The 5 Biggest S&P 500 Movers on Thursday

No. 5: Union Pacific Corp. (UNP)

Shares of Union Pacific — which operates the largest railroad system in the U.S. and is one of the world’s largest transportation companies in general — surged 5.9% during Thursday’s session from the previous close of $164.55 to $174.25. With that settlement, UNP stock is now up more than 26% on the year from the Dec. 31 close of $138.23. The firm’s gains on Thursday lifted the rest of the railroad sector, with peers like Norfolk Southern Corp. (NSC) gaining 2.5% from $191.02 to $195.86. 

Union Pacific rallied following its Q2 earnings release, which saw earnings per share (EPS) of $2.22 on sales of $5.6 billion during the April-June period. The EPS surpassed Wall Street’s estimated $2.15 by 3.25%, but revenue fell just 0.7% shy of the $5.64 billion estimate. Still, investors embraced the strong bottom line due to railroad companies serving as bellwethers for the broader U.S. economy.

No. 4: KLA Corp. (KLAC)

KLA is a semiconductor company that sells a variety of chip manufacturing products. Its stock rose 6.3% on Thursday from $125.49 to an all-time high of $133.41 per share. KLAC has been one of the year’s best-performing semiconductor stocks, earning a 49.1% return since settling at $89.49 on Dec. 31. 

No company-specific news appears to be responsible for KLA’s performance Thursday, but it comes not long after several investment banks initiated coverage on the stock. Cleveland-based bank KeyCorp (KEY), for instance, boosted KLAC’s price target from $143 to $149 back in May and gave it an “Outperform” rating, a prediction that the stock has clearly surpassed. 

No. 3: United Rentals Inc. (URI)

The world’s largest equipment rental firm saw its shares plunge 7.9%, going from $131.49 at Wednesday’s close to $121.11 on Thursday. That marks a more than 11% loss so far this week alone, yet shares are still managing an 18.1% gain so far this year. 

As with most companies this week, the biggest stock moves are coming from earnings reports. And despite Q2 earnings growing 23% year-over-year, investors panicked after United Rentals revised the high end of its full-year guidance range from $9.55 billion to $9.45 billion. The firm cited “historically bad weather in several key regions this past quarter” as the primary reason for the guidance revision.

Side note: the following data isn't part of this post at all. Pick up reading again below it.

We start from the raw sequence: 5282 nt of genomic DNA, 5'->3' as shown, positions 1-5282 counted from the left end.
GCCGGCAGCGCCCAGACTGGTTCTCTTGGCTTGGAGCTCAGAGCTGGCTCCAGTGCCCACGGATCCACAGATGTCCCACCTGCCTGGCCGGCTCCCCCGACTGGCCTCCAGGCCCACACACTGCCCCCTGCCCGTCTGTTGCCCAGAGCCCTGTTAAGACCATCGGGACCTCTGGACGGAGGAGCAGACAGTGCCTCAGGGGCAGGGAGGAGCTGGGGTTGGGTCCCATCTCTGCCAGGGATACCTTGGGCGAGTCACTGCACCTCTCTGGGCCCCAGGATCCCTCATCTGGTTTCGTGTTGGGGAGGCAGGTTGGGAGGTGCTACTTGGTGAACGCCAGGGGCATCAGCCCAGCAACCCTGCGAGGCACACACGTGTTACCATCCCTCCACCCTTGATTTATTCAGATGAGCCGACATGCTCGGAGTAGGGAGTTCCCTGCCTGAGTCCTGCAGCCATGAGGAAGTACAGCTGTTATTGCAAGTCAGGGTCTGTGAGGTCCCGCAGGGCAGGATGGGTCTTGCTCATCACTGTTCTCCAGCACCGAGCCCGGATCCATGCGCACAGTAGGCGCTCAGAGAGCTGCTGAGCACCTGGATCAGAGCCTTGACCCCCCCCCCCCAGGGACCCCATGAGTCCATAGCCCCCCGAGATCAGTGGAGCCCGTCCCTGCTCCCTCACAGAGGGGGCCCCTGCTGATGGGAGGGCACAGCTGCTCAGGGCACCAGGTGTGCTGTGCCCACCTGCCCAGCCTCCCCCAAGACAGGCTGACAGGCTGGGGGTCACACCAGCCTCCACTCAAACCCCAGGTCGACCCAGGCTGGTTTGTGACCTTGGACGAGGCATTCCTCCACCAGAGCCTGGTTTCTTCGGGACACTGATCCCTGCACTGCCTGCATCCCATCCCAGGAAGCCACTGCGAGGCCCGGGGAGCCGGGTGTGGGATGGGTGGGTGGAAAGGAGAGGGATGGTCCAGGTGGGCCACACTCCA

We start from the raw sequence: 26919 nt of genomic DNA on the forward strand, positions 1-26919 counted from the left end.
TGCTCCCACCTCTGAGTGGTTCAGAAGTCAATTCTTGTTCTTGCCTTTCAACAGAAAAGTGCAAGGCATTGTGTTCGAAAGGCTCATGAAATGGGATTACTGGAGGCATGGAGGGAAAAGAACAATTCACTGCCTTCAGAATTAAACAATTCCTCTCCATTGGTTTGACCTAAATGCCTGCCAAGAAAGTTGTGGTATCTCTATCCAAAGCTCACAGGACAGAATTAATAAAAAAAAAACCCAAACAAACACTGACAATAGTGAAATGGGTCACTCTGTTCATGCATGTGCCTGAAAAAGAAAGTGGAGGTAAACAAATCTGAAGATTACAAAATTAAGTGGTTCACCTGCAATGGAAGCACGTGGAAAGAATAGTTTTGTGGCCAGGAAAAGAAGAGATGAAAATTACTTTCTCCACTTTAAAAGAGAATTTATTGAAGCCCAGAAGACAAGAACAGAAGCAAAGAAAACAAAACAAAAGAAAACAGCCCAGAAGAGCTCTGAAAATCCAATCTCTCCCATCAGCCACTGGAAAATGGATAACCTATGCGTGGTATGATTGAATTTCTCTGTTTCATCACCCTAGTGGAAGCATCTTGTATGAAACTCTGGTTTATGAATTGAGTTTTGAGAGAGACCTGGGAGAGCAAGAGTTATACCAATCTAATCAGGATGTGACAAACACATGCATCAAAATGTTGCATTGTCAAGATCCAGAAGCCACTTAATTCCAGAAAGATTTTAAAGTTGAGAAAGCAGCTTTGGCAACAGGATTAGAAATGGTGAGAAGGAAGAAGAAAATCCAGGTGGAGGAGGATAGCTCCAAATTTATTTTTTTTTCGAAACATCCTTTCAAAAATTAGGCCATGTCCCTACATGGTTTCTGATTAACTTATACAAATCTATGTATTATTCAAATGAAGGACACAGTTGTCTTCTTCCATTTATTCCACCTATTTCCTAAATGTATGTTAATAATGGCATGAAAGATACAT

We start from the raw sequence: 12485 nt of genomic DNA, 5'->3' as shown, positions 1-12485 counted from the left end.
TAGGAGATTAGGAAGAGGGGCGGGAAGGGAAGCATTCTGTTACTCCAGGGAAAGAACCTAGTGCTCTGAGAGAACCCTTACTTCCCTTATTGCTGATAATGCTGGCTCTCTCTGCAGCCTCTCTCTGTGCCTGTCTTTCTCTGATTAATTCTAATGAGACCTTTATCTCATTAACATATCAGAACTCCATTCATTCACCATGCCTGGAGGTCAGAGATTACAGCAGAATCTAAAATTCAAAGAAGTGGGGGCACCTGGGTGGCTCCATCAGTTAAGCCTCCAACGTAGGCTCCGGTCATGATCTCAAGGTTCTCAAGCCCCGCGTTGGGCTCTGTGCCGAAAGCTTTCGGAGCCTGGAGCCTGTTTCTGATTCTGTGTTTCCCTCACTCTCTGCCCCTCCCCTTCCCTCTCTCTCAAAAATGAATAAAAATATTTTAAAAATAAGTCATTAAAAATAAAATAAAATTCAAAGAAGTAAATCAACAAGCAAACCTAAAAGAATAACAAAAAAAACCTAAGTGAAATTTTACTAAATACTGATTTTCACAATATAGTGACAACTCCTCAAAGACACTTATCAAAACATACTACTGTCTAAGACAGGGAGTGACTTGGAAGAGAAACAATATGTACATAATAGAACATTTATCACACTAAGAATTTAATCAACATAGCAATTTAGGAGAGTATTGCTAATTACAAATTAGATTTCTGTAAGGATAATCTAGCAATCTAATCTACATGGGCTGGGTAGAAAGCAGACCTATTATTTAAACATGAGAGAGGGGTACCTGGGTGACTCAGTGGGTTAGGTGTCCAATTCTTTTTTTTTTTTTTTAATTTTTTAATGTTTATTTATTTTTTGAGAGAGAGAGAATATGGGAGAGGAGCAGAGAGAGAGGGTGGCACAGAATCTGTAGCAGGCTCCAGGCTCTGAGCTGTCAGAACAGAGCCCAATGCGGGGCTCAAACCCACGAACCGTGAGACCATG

No. 2: Philip Morris International Inc. (PM)

Shares of the multinational tobacco conglomerate — whose products are sold in nearly 200 countries — roared 8.2% higher from $81.05 to $87.71, the best close since April 2 when they ended the session at $88.01. PM stock has soared over 31% in 2019, climbing all the way from the Dec. 31 close of $66.76.

Again, investors were reacting to second-quarter financials, which included the company earning $1.46 per share on revenue of $7.7 billion. Those surpassed analyst expectations by 9.8% and 4.1%, respectively. As for guidance, Philip Morris execs now expect full-year EPS to increase by 9% or more in 2019, up 1% from the previous forecast.

No. 1: Netflix Inc. (NFLX)

The S&P’s biggest mover on Thursday was Netflix, the streaming giant whose shares nosedived 10.3% on the day from $362.44 to $325.21. That’s the worst close since Jan. 23 when shares ended the day at $321.99 apiece. 

While the company’s Q2 EPS surpassed Wall Street’s expectations, the worst area of the earnings report was subscriber growth. Netflix said there were only 2.7 million global subscriber additions from April to June, missing the guidance of 5 million net additions by 46%. Analysts expected the service to add 352,000 U.S. subscribers, but the company went in the opposite direction and instead lost 126,000.